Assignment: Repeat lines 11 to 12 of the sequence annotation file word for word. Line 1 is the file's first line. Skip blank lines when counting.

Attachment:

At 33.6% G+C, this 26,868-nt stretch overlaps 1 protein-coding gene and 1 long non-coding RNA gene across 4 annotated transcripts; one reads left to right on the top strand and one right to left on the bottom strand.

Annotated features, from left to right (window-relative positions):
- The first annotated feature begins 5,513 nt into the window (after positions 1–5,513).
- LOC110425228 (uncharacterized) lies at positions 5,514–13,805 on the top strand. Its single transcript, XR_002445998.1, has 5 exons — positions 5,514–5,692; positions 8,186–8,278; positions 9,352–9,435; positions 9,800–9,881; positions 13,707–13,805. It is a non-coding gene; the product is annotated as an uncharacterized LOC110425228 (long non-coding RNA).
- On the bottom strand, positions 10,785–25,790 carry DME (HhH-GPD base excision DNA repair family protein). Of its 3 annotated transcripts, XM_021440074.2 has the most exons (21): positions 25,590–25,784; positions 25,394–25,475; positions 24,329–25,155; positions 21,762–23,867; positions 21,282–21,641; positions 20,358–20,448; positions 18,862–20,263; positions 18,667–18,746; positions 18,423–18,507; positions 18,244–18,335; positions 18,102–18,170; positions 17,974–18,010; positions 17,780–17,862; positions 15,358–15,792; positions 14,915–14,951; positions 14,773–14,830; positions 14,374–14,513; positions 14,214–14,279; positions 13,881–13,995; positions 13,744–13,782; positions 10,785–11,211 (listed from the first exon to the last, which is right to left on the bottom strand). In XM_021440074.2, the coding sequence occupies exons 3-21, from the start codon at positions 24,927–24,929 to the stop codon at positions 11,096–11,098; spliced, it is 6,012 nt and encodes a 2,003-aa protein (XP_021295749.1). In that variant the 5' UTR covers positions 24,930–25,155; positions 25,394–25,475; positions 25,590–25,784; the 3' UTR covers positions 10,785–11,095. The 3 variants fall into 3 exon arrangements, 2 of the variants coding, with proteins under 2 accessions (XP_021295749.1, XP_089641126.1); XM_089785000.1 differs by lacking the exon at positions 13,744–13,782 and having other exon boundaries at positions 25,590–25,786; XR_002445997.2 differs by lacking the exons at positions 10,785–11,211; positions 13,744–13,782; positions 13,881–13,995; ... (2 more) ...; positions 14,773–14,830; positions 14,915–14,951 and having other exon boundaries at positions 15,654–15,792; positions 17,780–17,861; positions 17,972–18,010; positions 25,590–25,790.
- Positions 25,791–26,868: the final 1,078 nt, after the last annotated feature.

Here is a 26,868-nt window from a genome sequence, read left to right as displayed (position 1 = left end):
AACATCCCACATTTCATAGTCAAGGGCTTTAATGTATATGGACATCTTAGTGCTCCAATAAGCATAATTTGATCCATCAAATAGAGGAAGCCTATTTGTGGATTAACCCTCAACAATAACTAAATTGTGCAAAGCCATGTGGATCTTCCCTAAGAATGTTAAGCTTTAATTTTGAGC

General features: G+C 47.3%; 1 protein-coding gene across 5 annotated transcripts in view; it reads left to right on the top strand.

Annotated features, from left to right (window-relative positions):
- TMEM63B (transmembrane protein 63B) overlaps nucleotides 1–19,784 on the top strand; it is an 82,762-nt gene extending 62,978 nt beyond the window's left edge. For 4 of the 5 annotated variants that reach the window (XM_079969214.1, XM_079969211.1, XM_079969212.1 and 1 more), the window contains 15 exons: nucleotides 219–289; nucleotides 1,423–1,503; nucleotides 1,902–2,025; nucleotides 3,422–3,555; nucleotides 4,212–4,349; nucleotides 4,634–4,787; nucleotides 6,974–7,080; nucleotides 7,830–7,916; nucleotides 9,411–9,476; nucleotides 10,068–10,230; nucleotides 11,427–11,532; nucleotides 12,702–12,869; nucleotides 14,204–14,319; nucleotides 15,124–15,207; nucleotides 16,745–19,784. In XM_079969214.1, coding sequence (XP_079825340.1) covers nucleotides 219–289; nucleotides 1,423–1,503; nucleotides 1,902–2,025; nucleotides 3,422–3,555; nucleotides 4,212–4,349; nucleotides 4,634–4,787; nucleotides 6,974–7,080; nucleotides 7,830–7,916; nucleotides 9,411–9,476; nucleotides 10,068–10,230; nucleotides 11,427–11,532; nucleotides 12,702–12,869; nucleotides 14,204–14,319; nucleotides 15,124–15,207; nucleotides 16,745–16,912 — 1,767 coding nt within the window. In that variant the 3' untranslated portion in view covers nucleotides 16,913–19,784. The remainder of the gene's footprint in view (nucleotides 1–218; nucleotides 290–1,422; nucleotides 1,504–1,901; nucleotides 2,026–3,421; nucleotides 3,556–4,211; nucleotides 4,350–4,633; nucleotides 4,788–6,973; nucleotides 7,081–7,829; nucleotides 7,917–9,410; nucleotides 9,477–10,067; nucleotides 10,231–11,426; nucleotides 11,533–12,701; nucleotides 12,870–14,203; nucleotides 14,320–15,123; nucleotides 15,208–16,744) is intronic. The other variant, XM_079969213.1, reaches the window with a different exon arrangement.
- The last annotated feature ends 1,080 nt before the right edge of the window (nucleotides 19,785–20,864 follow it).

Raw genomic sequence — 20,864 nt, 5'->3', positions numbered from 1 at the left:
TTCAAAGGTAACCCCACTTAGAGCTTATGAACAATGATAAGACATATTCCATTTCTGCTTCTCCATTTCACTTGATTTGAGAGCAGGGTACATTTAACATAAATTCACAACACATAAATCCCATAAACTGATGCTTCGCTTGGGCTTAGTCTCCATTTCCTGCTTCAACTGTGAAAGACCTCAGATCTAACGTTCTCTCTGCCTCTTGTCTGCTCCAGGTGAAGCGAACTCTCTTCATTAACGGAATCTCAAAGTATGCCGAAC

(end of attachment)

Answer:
- TMEM63B (transmembrane protein 63B) overlaps nucleotides 1–19,784 on the top strand; it is an 82,762-nt gene extending 62,978 nt beyond the window's left edge. For 4 of the 5 annotated variants that reach the window (XM_079969214.1, XM_079969211.1, XM_079969212.1 and 1 more), the window contains 15 exons: nucleotides 219–289; nucleotides 1,423–1,503; nucleotides 1,902–2,025; nucleotides 3,422–3,555; nucleotides 4,212–4,349; nucleotides 4,634–4,787; nucleotides 6,974–7,080; nucleotides 7,830–7,916; nucleotides 9,411–9,476; nucleotides 10,068–10,230; nucleotides 11,427–11,532; nucleotides 12,702–12,869; nucleotides 14,204–14,319; nucleotides 15,124–15,207; nucleotides 16,745–19,784. In XM_079969214.1, coding sequence (XP_079825340.1) covers nucleotides 219–289; nucleotides 1,423–1,503; nucleotides 1,902–2,025; nucleotides 3,422–3,555; nucleotides 4,212–4,349; nucleotides 4,634–4,787; nucleotides 6,974–7,080; nucleotides 7,830–7,916; nucleotides 9,411–9,476; nucleotides 10,068–10,230; nucleotides 11,427–11,532; nucleotides 12,702–12,869; nucleotides 14,204–14,319; nucleotides 15,124–15,207; nucleotides 16,745–16,912 — 1,767 coding nt within the window. In that variant the 3' untranslated portion in view covers nucleotides 16,913–19,784. The remainder of the gene's footprint in view (nucleotides 1–218; nucleotides 290–1,422; nucleotides 1,504–1,901; nucleotides 2,026–3,421; nucleotides 3,556–4,211; nucleotides 4,350–4,633; nucleotides 4,788–6,973; nucleotides 7,081–7,829; nucleotides 7,917–9,410; nucleotides 9,477–10,067; nucleotides 10,231–11,426; nucleotides 11,533–12,701; nucleotides 12,870–14,203; nucleotides 14,320–15,123; nucleotides 15,208–16,744) is intronic. The other variant, XM_079969213.1, reaches the window with a different exon arrangement.
- The last annotated feature ends 1,080 nt before the right edge of the window (nucleotides 19,785–20,864 follow it).